Examples of Bilateral Exercises
Strength exercises fall into two categories: bilateral and unilateral. Bilateral movements work both sides of the body together; unilateral movements work one side of the body at a time. Training with bilateral exercises has benefits and drawbacks, so you should include both types of movements in your workout routine.
Bilateral exercises include any movement in which you produce force using both sides of the body simultaneously. Squats and deadlifts are examples of lower body bilateral exercises. Lunges and step-ups are unilateral movements, since you only work one leg at a time. Upper body bilateral movements include the barbell chest press, the barbell biceps curl and the two-arm dumbbell overhead press. A one-arm dumbbell biceps curl and a one-arm cable press are unilateral upper body exercises.
It is a misconception that exercises using a barbell are bilateral movements and exercises using dumbbells are unilateral movements. True unilateral movements involve using only one side of the body at a time. If you perform a dumbbell curl or a dumbbell chest press and you move both arms together, you are doing a bilateral movement. To make it a unilateral exercise, complete all the repetitions for one arm and then complete all the repetitions for the other arm.
Bilateral exercises do not require as much coordination and balance as unilateral movements, making them ideal for beginner exercises. Performing a lunge requires more balance and coordination than performing a squat. Cut your workout time in half by performing bilateral exercises rather than unilateral exercises. Do 10 repetitions of a barbell curl to complete one set. If you perform a dumbbell unilateral curl, you double your workout time because you have to do 10 reps on the left arm, then 10 reps on the right arm.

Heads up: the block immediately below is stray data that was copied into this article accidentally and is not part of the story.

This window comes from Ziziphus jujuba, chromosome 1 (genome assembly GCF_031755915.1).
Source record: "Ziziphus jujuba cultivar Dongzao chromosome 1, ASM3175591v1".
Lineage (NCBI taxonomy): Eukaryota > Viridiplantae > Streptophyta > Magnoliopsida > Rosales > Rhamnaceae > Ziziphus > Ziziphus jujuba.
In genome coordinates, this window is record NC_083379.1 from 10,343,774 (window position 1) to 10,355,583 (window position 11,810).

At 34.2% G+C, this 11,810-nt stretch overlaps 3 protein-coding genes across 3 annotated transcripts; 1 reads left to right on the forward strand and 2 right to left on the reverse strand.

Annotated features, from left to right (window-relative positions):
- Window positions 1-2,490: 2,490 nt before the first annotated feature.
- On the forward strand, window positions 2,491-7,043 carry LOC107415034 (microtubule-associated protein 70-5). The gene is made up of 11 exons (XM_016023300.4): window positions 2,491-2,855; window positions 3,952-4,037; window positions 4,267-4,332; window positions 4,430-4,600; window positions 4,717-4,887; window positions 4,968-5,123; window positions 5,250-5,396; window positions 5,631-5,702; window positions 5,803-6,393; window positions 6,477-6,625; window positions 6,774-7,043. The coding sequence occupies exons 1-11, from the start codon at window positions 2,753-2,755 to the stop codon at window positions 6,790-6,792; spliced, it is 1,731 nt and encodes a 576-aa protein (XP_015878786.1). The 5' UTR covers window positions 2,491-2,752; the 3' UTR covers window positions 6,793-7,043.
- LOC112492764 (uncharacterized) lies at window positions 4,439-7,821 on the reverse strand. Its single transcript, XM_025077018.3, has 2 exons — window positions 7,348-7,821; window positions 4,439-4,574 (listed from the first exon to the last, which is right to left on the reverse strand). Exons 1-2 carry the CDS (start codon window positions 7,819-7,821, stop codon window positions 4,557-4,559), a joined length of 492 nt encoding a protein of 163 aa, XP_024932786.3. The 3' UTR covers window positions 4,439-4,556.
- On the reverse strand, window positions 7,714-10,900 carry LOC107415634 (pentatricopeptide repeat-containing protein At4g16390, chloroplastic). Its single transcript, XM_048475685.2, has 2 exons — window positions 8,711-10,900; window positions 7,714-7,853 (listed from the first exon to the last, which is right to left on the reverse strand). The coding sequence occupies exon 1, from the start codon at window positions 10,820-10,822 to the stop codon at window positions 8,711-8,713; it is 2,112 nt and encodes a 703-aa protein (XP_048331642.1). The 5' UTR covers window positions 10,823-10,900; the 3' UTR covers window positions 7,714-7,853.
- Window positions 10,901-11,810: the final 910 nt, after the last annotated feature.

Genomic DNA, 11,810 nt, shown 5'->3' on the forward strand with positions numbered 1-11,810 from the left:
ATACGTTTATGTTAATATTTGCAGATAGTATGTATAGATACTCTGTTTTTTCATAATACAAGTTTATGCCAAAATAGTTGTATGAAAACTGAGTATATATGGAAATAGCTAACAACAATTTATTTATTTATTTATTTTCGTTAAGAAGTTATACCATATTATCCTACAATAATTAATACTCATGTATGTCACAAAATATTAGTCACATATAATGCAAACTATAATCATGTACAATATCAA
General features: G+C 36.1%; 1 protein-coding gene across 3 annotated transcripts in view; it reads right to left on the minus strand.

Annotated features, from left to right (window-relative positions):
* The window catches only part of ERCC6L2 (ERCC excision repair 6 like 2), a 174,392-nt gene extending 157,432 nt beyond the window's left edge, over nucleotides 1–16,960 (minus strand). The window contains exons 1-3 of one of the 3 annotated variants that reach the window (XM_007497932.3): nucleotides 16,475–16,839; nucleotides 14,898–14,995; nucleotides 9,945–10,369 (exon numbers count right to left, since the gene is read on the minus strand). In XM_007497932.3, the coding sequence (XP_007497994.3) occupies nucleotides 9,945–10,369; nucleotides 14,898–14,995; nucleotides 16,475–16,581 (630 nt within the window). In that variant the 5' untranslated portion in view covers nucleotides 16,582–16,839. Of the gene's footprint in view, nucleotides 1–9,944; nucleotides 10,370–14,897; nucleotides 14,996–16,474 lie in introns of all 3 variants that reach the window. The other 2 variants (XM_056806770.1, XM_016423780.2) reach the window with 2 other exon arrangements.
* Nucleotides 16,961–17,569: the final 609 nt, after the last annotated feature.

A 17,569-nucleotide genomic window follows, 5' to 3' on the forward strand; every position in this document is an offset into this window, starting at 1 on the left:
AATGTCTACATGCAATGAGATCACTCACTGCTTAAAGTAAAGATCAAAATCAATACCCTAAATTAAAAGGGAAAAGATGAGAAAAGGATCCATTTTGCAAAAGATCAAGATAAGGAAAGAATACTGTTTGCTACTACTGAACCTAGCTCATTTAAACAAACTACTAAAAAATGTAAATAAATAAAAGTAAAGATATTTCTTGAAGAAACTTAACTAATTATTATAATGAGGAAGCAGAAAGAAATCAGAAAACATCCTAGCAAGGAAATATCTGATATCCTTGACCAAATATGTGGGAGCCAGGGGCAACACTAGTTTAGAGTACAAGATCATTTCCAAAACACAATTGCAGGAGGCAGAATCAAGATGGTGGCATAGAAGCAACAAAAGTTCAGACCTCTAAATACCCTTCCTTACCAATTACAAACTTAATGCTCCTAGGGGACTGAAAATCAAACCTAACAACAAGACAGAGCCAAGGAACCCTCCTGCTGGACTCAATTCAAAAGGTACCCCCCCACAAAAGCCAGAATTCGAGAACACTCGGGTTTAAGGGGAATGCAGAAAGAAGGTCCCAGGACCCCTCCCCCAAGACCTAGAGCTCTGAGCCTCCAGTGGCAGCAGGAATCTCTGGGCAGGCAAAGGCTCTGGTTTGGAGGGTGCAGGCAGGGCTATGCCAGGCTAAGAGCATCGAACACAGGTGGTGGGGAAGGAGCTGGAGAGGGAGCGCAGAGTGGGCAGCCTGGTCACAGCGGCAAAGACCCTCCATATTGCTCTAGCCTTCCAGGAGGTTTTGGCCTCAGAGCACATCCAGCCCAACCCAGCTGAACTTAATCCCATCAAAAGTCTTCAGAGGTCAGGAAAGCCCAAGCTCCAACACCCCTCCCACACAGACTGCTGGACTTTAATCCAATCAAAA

Bilateral training often exposes a phenomenon called the bilateral deficit -- the total force production of the bilateral lift is less than the sum of the individual limbs. In other words, the amount of weight you can press with both arms together is less than the sum of the amount you can lift with each arm individually. Although the mechanisms responsible for this asymmetry are unknown, a 2010 study published in the "Journal of Science and Medicine in Sport" found that unilateral training reduces the extent of the bilateral deficit. The American College of Sports Medicine recommends using both types of exercises in your training, whether your goal is to increase strength, muscle size or power.
- Medicine & Science in Sports & Exercise: Progression Models in Resistance Training for Healthy Adults
- American Council on Exercise: Seated Cable Press
- Journal of Strength and Conditioning Research: The Effects of Short-Term Unilateral and Bilateral Lower-Body Resistance Training on Measures of Strength and Power
- Academia.edu: Reduction of the Bilateral Deficit Following Unilateral Strength Training: A TMS Study
Based in Austin, Texas, Jolie Johnson has been in the fitness industry for over 12 years and has been writing fitness-related articles since 2008 for various websites. She received her Bachelor of Arts in English and philosophy from the University of Illinois.